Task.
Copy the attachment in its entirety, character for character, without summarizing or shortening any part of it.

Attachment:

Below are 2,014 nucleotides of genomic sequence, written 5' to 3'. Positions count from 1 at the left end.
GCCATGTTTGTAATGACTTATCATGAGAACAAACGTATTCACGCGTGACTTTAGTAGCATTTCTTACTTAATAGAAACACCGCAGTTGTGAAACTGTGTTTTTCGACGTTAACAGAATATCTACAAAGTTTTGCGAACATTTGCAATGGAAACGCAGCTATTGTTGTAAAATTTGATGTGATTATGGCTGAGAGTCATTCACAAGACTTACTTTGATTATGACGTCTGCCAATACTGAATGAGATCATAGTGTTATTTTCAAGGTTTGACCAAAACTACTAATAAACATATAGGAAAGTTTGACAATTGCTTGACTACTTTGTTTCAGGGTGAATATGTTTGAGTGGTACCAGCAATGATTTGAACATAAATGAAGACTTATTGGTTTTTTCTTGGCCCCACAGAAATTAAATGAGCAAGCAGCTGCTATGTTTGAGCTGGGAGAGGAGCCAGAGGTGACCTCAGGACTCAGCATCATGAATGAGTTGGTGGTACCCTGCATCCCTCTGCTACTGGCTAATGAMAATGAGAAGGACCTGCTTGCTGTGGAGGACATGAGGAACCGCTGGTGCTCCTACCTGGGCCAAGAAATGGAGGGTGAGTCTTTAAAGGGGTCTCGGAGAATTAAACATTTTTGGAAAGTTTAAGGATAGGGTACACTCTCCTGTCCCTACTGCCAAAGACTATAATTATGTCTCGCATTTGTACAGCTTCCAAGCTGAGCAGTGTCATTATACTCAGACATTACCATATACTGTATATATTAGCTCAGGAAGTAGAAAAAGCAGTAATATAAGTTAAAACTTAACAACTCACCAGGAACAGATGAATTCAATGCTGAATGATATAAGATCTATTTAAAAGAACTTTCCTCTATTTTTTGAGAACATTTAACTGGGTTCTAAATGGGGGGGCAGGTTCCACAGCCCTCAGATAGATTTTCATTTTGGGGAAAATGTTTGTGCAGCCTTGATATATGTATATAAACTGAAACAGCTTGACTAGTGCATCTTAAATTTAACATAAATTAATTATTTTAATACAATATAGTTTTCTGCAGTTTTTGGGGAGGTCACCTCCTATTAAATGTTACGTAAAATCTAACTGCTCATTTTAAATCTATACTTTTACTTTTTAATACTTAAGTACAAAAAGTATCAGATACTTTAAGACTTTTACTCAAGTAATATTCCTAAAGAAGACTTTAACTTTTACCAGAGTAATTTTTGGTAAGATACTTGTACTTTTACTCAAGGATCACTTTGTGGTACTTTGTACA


Below are 2,014 nucleotides of genomic sequence, written 5' to 3'. Positions count from 1 at the left end.
GCCATGTTTGTAATGACTTATCATGAGAACAAACGTATTCACGCGTGACTTTAGTAGCATTTCTTACTTAATAGAAACACCGCAGTTGTGAAACTGTGTTTTTCGACGTTAACAGAATATCTACAAAGTTTTGCGAACATTTGCAATGGAAACGCAGCTATTGTTGTAAAATTTGATGTGATTATGGCTGAGAGTCATTCACAAGACTTACTTTGATTATGACGTCTGCCAATACTGAATGAGATCATAGTGTTATTTTCAAGGTTTGACCAAAACTACTAATAAACATATAGGAAAGTTTGACAATTGCTTGACTACTTTGTTTCAGGGTGAATATGTTTGAGTGGTACCAGCAATGATTTGAACATAAATGAAGACTTATTGGTTTTTTCTTGGCCCCACAGAAATTAAATGAGCAAGCAGCTGCTATGTTTGAGCTGGGAGAGGAGCCAGAGGTGACCTCAGGACTCAGCATCATGAATGAGTTGGTGGTACCCTGCATCCCTCTGCTACTGGCTAATGAMAATGAGAAGGACCTGCTTGCTGTGGAGGACATGAGGAACCGCTGGTGCTCCTACCTGGGCCAAGAAATGGAGGGTGAGTCTTTAAAGGGGTCTCGGAGAATTAAACATTTTTGGAAAGTTTAAGGATAGGGTACACTCTCCTGTCCCTACTGCCAAAGACTATAATTATGTCTCGCATTTGTACAGCTTCCAAGCTGAGCAGTGTCATTATACTCAGACATTACCATATACTGTATATATTAGCTCAGGAAGTAGAAAAAGCAGTAATATAAGTTAAAACTTAACAACTCACCAGGAACAGATGAATTCAATGCTGAATGATATAAGATCTATTTAAAAGAACTTTCCTCTATTTTTTGAGAACATTTAACTGGGTTCTAAATGGGGGGGCAGGTTCCACAGCCCTCAGATAGATTTTCATTTTGGGGAAAATGTTTGTGCAGCCTTGATATATGTATATAAACTGAAACAGCTTGACTAGTGCATCTTAAATTTAACATAAATTAATTATTTTAATACAATATAGTTTTCTGCAGTTTTTGGGGAGGTCACCTCCTATTAAATGTTACGTAAAATCTAACTGCTCATTTTAAATCTATACTTTTACTTTTTAATACTTAAGTACAAAAAGTATCAGATACTTTAAGACTTTTACTCAAGTAATATTCCTAAAGAAGACTTTAACTTTTACCAGAGTAATTTTTGGTAAGATACTTGTACTTTTACTCAAGGATCACTTTGTGGTACTTTGTACA